No products in the cart.
You were all in all to your newborn. His day revolved around yours, and he could spend hours doing nothing but gazing into your face. You answered his every murmur, and—unless he happened to be colicky—you two had what is pretty much the most perfect human connection on our imperfect planet—the telepathy of mother and child.
But he didn’t stay a newborn, he grew up. And he grew independent. Independence is a good thing, but there’s a danger, too: as our children test their limits and begin to live their own lives, the lines of communication can get broken. Sometimes we don’t realize what’s happened till the teenage years roll around—and then we suddenly discover that we don’t recognize the stranger at the breakfast table at all, and, what’s more, we have no idea how to communicate with him. It’s been too long since we’ve done anything but remind him to wash behind his ears and put on clean socks.
What went wrong? Newborn telepathy doesn’t continue forever, but sometimes we miss how to turn that into the verbal communication that is the language of older children and teenagers. It’s important we keep open the lines of communication through preschool, grade school and on into the two digit years. Being intentional about it when our children are small is the only way to make sure we don’t end up with a stranger at the breakfast table.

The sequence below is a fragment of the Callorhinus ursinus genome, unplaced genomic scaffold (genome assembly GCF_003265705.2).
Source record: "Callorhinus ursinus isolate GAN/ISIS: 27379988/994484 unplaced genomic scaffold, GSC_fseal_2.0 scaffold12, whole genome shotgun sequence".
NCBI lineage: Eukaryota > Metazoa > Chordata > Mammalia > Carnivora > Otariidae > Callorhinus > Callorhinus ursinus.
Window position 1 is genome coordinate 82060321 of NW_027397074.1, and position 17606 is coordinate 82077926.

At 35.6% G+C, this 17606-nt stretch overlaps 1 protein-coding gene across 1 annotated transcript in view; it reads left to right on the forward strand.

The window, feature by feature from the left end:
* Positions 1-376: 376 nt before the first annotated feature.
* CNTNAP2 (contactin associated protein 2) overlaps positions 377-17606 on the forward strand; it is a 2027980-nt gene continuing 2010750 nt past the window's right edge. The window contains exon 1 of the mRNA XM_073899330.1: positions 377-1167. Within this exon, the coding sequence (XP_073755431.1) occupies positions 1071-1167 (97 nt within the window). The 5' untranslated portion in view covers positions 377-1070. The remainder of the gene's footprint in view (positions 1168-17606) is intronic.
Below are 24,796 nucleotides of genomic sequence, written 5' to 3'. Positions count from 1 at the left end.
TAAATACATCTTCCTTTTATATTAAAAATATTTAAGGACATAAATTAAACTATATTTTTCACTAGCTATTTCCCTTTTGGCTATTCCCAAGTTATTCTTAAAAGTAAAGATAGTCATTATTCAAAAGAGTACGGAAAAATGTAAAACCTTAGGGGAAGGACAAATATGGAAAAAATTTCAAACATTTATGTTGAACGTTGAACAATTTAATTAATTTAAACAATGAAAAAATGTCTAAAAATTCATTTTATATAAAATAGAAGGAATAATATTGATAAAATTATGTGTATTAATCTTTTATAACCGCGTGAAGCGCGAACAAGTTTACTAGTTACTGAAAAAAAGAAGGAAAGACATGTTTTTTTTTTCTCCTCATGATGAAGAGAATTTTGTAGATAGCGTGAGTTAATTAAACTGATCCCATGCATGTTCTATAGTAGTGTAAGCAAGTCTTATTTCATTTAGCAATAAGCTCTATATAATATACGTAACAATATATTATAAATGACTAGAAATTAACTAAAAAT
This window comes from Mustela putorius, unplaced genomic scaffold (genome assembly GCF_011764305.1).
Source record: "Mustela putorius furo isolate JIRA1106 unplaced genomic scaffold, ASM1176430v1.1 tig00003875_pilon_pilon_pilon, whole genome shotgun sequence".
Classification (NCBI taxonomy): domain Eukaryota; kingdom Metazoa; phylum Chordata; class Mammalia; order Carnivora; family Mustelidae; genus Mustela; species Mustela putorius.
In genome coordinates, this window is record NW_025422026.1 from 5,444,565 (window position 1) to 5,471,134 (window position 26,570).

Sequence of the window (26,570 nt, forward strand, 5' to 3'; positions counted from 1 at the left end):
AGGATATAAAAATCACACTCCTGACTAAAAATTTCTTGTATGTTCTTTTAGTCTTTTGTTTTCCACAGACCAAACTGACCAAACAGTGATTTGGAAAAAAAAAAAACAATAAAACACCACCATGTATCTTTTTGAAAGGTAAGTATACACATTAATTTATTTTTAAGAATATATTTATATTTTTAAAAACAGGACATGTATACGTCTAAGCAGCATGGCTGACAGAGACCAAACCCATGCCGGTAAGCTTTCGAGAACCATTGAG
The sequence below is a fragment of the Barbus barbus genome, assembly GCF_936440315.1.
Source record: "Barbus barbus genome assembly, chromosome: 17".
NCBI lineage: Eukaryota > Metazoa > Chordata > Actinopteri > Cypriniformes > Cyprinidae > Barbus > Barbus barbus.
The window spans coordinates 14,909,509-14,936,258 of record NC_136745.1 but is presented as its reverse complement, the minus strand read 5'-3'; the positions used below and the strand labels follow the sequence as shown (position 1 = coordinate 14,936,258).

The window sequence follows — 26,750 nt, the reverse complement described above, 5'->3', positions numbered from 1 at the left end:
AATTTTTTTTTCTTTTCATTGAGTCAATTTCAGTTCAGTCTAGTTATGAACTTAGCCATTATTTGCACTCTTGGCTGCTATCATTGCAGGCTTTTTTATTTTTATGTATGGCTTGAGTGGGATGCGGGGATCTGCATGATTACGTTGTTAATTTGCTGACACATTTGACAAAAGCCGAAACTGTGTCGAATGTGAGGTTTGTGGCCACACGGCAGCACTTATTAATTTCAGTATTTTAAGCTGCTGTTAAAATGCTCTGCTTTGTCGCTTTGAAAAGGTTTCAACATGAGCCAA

Here are four big ways to keep in touch with our children through the rush and busyness of school day.
1. Spend mealtimes together, and don’t bring your phone, tablet, or blackberry.
2. Plan to take ten minutes off from whatever you’re doing when your child comes in from school or another all-day event. Greet your child gladly, then be there to listen to whatever he or she wants to share.
3. Talk to your child about school, but not only as relates to grades—make the focus your son or daughter’s thoughts and feelings about what he or she is going through. If there is a big exam, don’t just ask what grade he got; ask how he feels about it, and why.
4. Interest yourself in your child’s passions. If he all about bugs, read up on some entomology yourself; enough, at least, that you can carry on an intelligent conversation about them. IF your daughter is all into gymnastics, take some time to watch gymnastic competitions with her.
It’s the little things that makes the difference. Try implementing each of these four ideas in little ways, starting today, and you may surprise yourself by how quickly you see a change in your child’s attitude. He won’t tell you so, but his surprise at finding a sympathetic, interested listener is only matched by his joy at the change. Communication matters.